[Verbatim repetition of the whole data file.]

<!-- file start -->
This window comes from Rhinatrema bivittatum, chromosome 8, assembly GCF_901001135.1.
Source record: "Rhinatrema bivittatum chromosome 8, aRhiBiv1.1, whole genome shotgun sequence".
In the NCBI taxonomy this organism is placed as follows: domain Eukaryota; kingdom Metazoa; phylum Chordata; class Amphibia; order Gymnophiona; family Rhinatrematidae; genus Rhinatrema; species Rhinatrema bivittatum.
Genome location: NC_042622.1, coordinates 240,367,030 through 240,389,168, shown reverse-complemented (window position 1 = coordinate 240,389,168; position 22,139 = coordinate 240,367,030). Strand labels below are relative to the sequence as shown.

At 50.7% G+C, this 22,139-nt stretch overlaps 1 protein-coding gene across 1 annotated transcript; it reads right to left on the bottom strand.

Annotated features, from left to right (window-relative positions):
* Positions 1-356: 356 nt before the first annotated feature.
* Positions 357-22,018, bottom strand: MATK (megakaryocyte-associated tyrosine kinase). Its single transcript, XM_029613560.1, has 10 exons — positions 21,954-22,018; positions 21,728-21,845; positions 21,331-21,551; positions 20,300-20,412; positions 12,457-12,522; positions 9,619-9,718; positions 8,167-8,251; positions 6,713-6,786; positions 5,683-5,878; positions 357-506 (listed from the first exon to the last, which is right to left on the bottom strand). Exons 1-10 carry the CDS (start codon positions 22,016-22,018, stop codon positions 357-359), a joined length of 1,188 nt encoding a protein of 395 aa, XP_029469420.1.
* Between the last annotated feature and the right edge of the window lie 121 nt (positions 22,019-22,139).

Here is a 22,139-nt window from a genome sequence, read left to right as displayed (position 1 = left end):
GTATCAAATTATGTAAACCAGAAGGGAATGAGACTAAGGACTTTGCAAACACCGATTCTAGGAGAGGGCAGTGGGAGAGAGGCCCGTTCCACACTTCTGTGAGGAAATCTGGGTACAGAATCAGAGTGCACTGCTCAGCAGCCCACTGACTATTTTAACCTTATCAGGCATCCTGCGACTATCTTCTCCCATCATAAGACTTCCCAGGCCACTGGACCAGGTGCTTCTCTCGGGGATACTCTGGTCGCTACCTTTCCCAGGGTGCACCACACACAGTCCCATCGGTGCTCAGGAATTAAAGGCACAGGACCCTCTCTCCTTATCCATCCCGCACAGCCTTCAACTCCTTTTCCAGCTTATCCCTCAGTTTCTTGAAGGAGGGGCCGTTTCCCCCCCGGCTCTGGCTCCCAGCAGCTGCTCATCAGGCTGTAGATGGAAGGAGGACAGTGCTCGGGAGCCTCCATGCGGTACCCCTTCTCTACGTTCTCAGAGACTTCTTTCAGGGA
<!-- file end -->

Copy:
This window comes from Rhinatrema bivittatum, chromosome 8, assembly GCF_901001135.1.
Source record: "Rhinatrema bivittatum chromosome 8, aRhiBiv1.1, whole genome shotgun sequence".
In the NCBI taxonomy this organism is placed as follows: domain Eukaryota; kingdom Metazoa; phylum Chordata; class Amphibia; order Gymnophiona; family Rhinatrematidae; genus Rhinatrema; species Rhinatrema bivittatum.
Genome location: NC_042622.1, coordinates 240,367,030 through 240,389,168, shown reverse-complemented (window position 1 = coordinate 240,389,168; position 22,139 = coordinate 240,367,030). Strand labels below are relative to the sequence as shown.

At 50.7% G+C, this 22,139-nt stretch overlaps 1 protein-coding gene across 1 annotated transcript; it reads right to left on the bottom strand.

Annotated features, from left to right (window-relative positions):
* Positions 1-356: 356 nt before the first annotated feature.
* Positions 357-22,018, bottom strand: MATK (megakaryocyte-associated tyrosine kinase). Its single transcript, XM_029613560.1, has 10 exons — positions 21,954-22,018; positions 21,728-21,845; positions 21,331-21,551; positions 20,300-20,412; positions 12,457-12,522; positions 9,619-9,718; positions 8,167-8,251; positions 6,713-6,786; positions 5,683-5,878; positions 357-506 (listed from the first exon to the last, which is right to left on the bottom strand). Exons 1-10 carry the CDS (start codon positions 22,016-22,018, stop codon positions 357-359), a joined length of 1,188 nt encoding a protein of 395 aa, XP_029469420.1.
* Between the last annotated feature and the right edge of the window lie 121 nt (positions 22,019-22,139).

Here is a 22,139-nt window from a genome sequence, read left to right as displayed (position 1 = left end):
GTATCAAATTATGTAAACCAGAAGGGAATGAGACTAAGGACTTTGCAAACACCGATTCTAGGAGAGGGCAGTGGGAGAGAGGCCCGTTCCACACTTCTGTGAGGAAATCTGGGTACAGAATCAGAGTGCACTGCTCAGCAGCCCACTGACTATTTTAACCTTATCAGGCATCCTGCGACTATCTTCTCCCATCATAAGACTTCCCAGGCCACTGGACCAGGTGCTTCTCTCGGGGATACTCTGGTCGCTACCTTTCCCAGGGTGCACCACACACAGTCCCATCGGTGCTCAGGAATTAAAGGCACAGGACCCTCTCTCCTTATCCATCCCGCACAGCCTTCAACTCCTTTTCCAGCTTATCCCTCAGTTTCTTGAAGGAGGGGCCGTTTCCCCCCCGGCTCTGGCTCCCAGCAGCTGCTCATCAGGCTGTAGATGGAAGGAGGACAGTGCTCGGGAGCCTCCATGCGGTACCCCTTCTCTACGTTCTCAGAGACTTCTTTCAGGGA